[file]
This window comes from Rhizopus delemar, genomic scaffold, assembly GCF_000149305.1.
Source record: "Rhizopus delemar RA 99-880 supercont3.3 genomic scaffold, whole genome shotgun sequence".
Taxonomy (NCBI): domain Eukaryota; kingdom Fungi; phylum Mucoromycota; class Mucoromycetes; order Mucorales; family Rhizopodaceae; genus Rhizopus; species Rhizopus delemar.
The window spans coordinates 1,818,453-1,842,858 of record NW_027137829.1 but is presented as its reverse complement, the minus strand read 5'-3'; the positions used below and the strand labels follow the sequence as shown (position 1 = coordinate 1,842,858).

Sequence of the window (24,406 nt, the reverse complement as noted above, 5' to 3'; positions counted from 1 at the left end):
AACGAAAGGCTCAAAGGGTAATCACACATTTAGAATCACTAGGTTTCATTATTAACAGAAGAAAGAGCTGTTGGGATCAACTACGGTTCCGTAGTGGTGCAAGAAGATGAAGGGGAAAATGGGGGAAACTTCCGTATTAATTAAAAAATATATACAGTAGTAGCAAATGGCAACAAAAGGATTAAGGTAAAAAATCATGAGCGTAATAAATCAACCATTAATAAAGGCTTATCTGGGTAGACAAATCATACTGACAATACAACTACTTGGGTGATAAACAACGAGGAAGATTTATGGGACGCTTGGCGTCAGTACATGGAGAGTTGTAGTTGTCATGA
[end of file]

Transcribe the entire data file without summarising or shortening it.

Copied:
This window comes from Rhizopus delemar, genomic scaffold, assembly GCF_000149305.1.
Source record: "Rhizopus delemar RA 99-880 supercont3.3 genomic scaffold, whole genome shotgun sequence".
Taxonomy (NCBI): domain Eukaryota; kingdom Fungi; phylum Mucoromycota; class Mucoromycetes; order Mucorales; family Rhizopodaceae; genus Rhizopus; species Rhizopus delemar.
The window spans coordinates 1,818,453-1,842,858 of record NW_027137829.1 but is presented as its reverse complement, the minus strand read 5'-3'; the positions used below and the strand labels follow the sequence as shown (position 1 = coordinate 1,842,858).

Sequence of the window (24,406 nt, the reverse complement as noted above, 5' to 3'; positions counted from 1 at the left end):
AACGAAAGGCTCAAAGGGTAATCACACATTTAGAATCACTAGGTTTCATTATTAACAGAAGAAAGAGCTGTTGGGATCAACTACGGTTCCGTAGTGGTGCAAGAAGATGAAGGGGAAAATGGGGGAAACTTCCGTATTAATTAAAAAATATATACAGTAGTAGCAAATGGCAACAAAAGGATTAAGGTAAAAAATCATGAGCGTAATAAATCAACCATTAATAAAGGCTTATCTGGGTAGACAAATCATACTGACAATACAACTACTTGGGTGATAAACAACGAGGAAGATTTATGGGACGCTTGGCGTCAGTACATGGAGAGTTGTAGTTGTCATGA